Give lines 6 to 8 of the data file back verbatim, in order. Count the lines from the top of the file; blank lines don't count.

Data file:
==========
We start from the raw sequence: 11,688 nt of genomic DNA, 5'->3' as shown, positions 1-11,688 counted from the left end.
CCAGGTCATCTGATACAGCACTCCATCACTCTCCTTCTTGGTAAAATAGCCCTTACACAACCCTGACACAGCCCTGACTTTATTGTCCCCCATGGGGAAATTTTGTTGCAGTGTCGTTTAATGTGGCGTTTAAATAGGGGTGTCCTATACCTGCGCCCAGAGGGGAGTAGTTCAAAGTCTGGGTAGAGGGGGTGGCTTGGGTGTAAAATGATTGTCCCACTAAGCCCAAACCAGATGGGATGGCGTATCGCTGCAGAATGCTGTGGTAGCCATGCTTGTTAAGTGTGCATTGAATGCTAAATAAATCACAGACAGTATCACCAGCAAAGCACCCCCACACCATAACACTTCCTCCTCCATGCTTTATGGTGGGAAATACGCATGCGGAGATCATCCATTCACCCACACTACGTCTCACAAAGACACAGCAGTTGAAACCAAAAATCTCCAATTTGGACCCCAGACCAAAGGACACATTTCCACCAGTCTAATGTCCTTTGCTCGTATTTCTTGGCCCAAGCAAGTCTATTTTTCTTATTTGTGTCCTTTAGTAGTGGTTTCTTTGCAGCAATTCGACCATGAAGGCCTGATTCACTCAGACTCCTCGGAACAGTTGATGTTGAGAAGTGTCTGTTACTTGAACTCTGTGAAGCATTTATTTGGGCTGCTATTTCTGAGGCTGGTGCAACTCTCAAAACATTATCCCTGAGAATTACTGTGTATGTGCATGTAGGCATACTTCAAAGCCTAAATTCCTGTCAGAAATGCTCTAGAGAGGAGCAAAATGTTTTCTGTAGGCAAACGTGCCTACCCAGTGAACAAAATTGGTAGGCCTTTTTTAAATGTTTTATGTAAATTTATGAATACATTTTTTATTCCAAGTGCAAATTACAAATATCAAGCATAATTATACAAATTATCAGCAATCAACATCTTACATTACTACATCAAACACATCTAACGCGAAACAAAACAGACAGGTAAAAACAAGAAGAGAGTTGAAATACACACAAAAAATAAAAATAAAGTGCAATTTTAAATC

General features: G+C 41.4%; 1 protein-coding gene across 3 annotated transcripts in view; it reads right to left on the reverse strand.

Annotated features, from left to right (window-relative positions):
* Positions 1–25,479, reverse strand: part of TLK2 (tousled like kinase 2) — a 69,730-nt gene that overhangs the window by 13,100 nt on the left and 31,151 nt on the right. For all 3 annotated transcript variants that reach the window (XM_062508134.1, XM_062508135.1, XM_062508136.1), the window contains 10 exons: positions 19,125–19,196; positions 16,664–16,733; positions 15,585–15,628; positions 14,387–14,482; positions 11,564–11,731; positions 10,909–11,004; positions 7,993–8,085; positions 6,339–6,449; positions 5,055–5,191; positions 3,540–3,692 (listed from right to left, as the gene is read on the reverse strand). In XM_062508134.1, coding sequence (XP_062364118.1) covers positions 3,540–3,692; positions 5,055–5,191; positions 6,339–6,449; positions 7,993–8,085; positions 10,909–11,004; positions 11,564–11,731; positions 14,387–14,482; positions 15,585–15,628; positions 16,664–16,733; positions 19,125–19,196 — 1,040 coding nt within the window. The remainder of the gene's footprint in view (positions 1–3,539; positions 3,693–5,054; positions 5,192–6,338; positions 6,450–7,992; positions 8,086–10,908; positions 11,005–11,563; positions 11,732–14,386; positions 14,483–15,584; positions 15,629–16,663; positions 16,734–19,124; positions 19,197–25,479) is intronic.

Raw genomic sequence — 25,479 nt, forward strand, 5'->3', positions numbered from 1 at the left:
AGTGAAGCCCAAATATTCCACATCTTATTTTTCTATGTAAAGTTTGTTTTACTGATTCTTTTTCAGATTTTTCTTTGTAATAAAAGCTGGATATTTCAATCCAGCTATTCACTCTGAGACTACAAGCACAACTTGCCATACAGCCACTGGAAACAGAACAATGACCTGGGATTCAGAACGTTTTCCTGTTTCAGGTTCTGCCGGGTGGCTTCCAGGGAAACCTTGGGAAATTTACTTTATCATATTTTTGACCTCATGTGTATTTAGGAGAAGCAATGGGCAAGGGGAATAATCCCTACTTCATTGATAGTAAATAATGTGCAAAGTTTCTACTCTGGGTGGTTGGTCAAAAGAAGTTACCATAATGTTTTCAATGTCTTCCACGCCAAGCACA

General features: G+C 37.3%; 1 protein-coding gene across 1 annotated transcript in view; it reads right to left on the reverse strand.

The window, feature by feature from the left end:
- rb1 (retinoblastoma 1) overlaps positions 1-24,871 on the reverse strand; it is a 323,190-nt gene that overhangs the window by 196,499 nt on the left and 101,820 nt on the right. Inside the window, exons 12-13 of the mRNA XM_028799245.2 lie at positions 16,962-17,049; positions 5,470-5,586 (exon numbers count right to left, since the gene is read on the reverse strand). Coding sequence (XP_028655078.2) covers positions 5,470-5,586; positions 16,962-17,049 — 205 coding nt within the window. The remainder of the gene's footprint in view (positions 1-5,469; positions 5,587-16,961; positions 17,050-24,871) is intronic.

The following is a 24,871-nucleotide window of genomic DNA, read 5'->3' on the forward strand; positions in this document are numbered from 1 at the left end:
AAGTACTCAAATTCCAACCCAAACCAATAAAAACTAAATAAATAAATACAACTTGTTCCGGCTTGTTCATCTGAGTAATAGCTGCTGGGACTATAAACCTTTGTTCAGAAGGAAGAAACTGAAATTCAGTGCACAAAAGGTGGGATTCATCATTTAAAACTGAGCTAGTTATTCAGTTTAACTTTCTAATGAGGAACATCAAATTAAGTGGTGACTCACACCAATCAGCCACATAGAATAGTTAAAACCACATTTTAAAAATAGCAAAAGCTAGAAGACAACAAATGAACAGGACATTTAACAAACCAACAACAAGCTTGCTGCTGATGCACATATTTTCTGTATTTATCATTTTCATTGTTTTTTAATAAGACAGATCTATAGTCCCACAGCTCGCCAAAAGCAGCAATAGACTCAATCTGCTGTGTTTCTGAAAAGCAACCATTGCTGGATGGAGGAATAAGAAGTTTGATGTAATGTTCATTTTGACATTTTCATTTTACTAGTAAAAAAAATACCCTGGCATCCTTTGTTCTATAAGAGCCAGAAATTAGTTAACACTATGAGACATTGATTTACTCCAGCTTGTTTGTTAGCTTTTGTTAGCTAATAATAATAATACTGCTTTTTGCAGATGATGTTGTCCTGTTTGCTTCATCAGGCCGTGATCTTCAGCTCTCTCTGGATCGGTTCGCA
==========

Raw genomic sequence — 25,479 nt, forward strand, 5'->3', positions numbered from 1 at the left:
AGTGAAGCCCAAATATTCCACATCTTATTTTTCTATGTAAAGTTTGTTTTACTGATTCTTTTTCAGATTTTTCTTTGTAATAAAAGCTGGATATTTCAATCCAGCTATTCACTCTGAGACTACAAGCACAACTTGCCATACAGCCACTGGAAACAGAACAATGACCTGGGATTCAGAACGTTTTCCTGTTTCAGGTTCTGCCGGGTGGCTTCCAGGGAAACCTTGGGAAATTTACTTTATCATATTTTTGACCTCATGTGTATTTAGGAGAAGCAATGGGCAAGGGGAATAATCCCTACTTCATTGATAGTAAATAATGTGCAAAGTTTCTACTCTGGGTGGTTGGTCAAAAGAAGTTACCATAATGTTTTCAATGTCTTCCACGCCAAGCACA

General features: G+C 37.3%; 1 protein-coding gene across 1 annotated transcript in view; it reads right to left on the reverse strand.